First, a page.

12.05.2011 0

To Print or Not to Print, That is the Question

EuroBy Bill Wilson — The global financial elite have finally taken off their masks and just flat out told the world that the solution to Europe’s debt woes is too simply turn on the European Central Bank’s (ECB) printing press to refinance the debts of Greece, Italy, and other sovereigns.  The Lisbon Treaty’s prohibition on doing so be damned.

In a Dec. 1 column, UK Telegraph writer Ambrose Evans-Pritchard boldly declared in his headline, “You are all wrong, printing money can halt Europe’s crisis”. Rarely is the establishment this brazen.

He has inadvertently admitted to a practice that classical economist Adam Smith called a “pretended payment” in the Wealth of Nations, adding that “The honour of a state is surely very poorly provided for, when, in order to cover the disgrace of a real bankruptcy, it has recourse to a juggling trick of this kind, so easily seen through, and at the same time so extremely pernicious.”

Evans-Pritchard apparently has no problems with pretending to pay, however.  He explained, “This crisis can be stopped very easily by monetary policy,” and called the provisions of the Lisbon Treaty a “fundamental design-flaw of monetary union.”

Never mind that the no-bailout clause of the treaty was included because it likely never would have been adopted without it.  It was even included practically verbatim from the first Treaty establishing a Constitution for Europe that failed to be adopted in 2005.  There clearly was a consensus at the time that a bailout prohibition remain included — to prevent exactly the situation that Europe today faces.

That consensus is now being openly challenged.  But for Germany, which, mindful of its own history in the Weimar Republic of printing money to pay debts, has taken a hard line against violating the prohibition.

Jens Eidmann, President of the Bundesbank and member of the ECB governing council was very specific last month that the central bank “must not be a lender of last resort for sovereigns because this would violate Article 123 of the EU treaty.”

Moreover, simply printing the money would create a perverse incentivize for governments to never to rein in their spending, as has occurred in the U.S., where the Federal Reserve holds over $1.6 trillion of the $15 trillion national debt.  Under every budget plan presented to Congress by both political parties, spending will increase every year on end.  The only substantive difference is by what degree those increases shall occur.

It’s so bad that ours is a system that never contemplates any repayment of the national debt, which is why in the U.S. it has grown every single year since 1957.  Why bother, when the central bank can constantly expand credit?

But, let it be said, Evans-Pritchard is right.

If one wishes to maintain this fiat currency Ponzi scheme with plush state pensions in Greece, failed investment banks being propped up in Ireland, and generally the perpetual boom-to-bust economic cycles that financial institutions profit handsomely from, then the central bank should just print the money to refinance the debts.  If one wants to have increasingly centralized government and constant expansions of spending, then a central bank is needed to prop up this house of cards, even if it means the loss of individual liberty and national sovereignty in the process.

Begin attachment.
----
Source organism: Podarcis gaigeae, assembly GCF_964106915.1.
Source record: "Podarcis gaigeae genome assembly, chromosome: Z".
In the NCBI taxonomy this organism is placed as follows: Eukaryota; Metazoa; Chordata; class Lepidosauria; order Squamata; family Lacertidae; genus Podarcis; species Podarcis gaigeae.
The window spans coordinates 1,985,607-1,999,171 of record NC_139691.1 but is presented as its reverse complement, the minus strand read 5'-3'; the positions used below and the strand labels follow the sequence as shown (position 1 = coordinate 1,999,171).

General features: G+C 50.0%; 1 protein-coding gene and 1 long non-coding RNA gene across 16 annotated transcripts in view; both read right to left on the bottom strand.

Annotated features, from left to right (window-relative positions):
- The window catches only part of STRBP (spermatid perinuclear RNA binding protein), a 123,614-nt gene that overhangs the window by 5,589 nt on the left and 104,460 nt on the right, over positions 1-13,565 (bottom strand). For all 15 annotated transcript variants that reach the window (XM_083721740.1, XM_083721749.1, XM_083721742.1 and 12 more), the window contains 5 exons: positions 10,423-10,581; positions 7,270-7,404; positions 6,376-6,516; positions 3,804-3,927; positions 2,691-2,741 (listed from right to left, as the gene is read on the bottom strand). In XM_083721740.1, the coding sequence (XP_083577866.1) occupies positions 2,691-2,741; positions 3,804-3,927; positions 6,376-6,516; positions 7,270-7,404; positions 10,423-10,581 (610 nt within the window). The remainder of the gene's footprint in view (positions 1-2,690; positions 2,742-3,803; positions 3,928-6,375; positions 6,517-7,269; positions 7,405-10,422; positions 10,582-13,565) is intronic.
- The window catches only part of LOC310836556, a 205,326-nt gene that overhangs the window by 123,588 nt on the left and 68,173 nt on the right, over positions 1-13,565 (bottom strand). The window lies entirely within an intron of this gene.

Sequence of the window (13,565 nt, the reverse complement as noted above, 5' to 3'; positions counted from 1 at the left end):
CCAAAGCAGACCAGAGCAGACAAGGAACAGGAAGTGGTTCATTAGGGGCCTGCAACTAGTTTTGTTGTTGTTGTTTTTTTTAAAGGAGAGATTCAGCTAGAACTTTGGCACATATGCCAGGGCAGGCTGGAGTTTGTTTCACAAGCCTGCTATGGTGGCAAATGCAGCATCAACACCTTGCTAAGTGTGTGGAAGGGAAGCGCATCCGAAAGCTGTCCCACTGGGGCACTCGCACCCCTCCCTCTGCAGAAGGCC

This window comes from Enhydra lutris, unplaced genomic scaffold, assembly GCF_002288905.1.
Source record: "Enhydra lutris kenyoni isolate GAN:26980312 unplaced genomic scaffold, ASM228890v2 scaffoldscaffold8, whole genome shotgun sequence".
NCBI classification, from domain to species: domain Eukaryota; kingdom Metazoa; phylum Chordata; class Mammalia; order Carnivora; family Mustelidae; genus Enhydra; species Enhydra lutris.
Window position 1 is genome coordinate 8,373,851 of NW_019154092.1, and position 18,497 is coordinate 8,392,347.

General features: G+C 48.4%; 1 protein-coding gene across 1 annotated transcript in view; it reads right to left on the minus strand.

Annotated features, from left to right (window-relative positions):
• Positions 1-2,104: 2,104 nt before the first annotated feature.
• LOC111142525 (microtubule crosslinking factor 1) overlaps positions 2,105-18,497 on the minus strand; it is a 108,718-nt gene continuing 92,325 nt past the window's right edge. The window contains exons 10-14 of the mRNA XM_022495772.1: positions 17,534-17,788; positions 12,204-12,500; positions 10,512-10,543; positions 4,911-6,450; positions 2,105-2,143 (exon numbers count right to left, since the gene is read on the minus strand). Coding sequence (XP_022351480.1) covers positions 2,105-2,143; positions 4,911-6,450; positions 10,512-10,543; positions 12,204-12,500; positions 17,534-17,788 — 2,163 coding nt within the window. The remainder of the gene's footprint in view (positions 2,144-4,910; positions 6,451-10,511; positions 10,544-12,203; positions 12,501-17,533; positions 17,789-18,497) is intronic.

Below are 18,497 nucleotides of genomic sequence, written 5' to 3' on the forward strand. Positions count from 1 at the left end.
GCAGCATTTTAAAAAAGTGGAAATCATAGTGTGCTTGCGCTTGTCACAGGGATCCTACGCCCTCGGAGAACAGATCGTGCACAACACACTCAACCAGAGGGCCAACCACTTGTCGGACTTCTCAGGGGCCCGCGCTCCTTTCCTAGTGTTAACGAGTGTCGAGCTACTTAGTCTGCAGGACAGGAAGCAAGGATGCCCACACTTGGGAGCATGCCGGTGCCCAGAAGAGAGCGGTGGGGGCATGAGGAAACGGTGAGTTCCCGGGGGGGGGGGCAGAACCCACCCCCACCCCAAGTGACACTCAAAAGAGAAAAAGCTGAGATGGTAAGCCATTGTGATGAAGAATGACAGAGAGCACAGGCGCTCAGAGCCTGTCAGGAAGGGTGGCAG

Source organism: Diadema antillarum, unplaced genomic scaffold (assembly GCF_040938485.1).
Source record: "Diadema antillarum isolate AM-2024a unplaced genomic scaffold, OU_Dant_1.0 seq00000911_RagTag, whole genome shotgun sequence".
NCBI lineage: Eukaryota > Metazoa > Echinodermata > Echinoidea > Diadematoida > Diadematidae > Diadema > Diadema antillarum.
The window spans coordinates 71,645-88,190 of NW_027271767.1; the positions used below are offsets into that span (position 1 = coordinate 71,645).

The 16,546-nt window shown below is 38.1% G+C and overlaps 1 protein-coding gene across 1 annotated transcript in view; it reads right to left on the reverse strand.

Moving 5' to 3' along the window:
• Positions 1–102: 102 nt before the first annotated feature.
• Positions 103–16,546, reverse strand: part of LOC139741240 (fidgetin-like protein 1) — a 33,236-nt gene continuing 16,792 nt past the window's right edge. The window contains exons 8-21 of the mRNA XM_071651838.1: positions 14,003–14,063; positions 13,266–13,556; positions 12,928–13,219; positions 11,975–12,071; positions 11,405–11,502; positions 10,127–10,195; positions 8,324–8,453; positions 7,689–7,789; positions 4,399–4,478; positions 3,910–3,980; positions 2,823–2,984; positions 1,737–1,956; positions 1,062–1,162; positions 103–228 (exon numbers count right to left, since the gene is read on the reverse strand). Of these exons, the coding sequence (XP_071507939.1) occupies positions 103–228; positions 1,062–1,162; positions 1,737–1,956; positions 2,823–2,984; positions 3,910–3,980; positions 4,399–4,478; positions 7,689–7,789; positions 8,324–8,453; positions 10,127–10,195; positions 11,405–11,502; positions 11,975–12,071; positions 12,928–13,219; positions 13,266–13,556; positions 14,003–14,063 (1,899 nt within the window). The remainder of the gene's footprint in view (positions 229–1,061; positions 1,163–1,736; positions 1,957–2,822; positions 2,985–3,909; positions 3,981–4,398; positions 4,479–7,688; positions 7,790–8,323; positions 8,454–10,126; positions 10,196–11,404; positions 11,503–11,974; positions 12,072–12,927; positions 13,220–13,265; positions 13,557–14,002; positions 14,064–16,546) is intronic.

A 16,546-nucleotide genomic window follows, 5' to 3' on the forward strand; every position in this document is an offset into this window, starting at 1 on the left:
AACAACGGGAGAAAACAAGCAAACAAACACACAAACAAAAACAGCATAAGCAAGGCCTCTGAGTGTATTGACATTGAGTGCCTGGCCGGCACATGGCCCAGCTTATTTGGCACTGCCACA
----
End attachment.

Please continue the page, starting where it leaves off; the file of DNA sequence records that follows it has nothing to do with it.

Taxpayers on their own simply lack the resources to finance such schemes.  Printing the money really is the only engine that can make this soft form of authoritarianism work.  There is no other way to maintain these lavish welfare states in Europe, the U.S., and elsewhere.

But there is a high price for doing, particularly price inflation.  And there is no reason the German people — or any other sovereign nation — should have to lower their standards of living through money-printing just to subsidize the profligate lifestyles of Greeks, Italians, and others.

After all, there are limits to what the central bank can actually accomplish. There is only so much debt an economy can absorb before it becomes a major drag on output.  In fact, we are at the point where this fiat system has reached its logical conclusion.

In the U.S., just to keep the economy growing, it is anticipated that outstanding credit nationwide will need to rise by 100 percent to about $100 trillion from its current $52 trillion level.  Yet, credit expansion has remained flat for three years now after doubling every decade like clockwork, indicating that it has reached a natural ceiling.

For the Western world to get back on its feet and grow through real wealth creation, we need to move forward to a system of free markets and away from this ruinous debt system.  We need an honest economy based on the rule of law, and where money has real value. The alternative is a future very much like our present; low to zero growth, diminishing prospects, lower social mobility and a bleak rerun of the failed policies of the past.

Bill Wilson is the President of Americans for Limited Government. You can follow Bill on Twitter at @BillWilsonALG.

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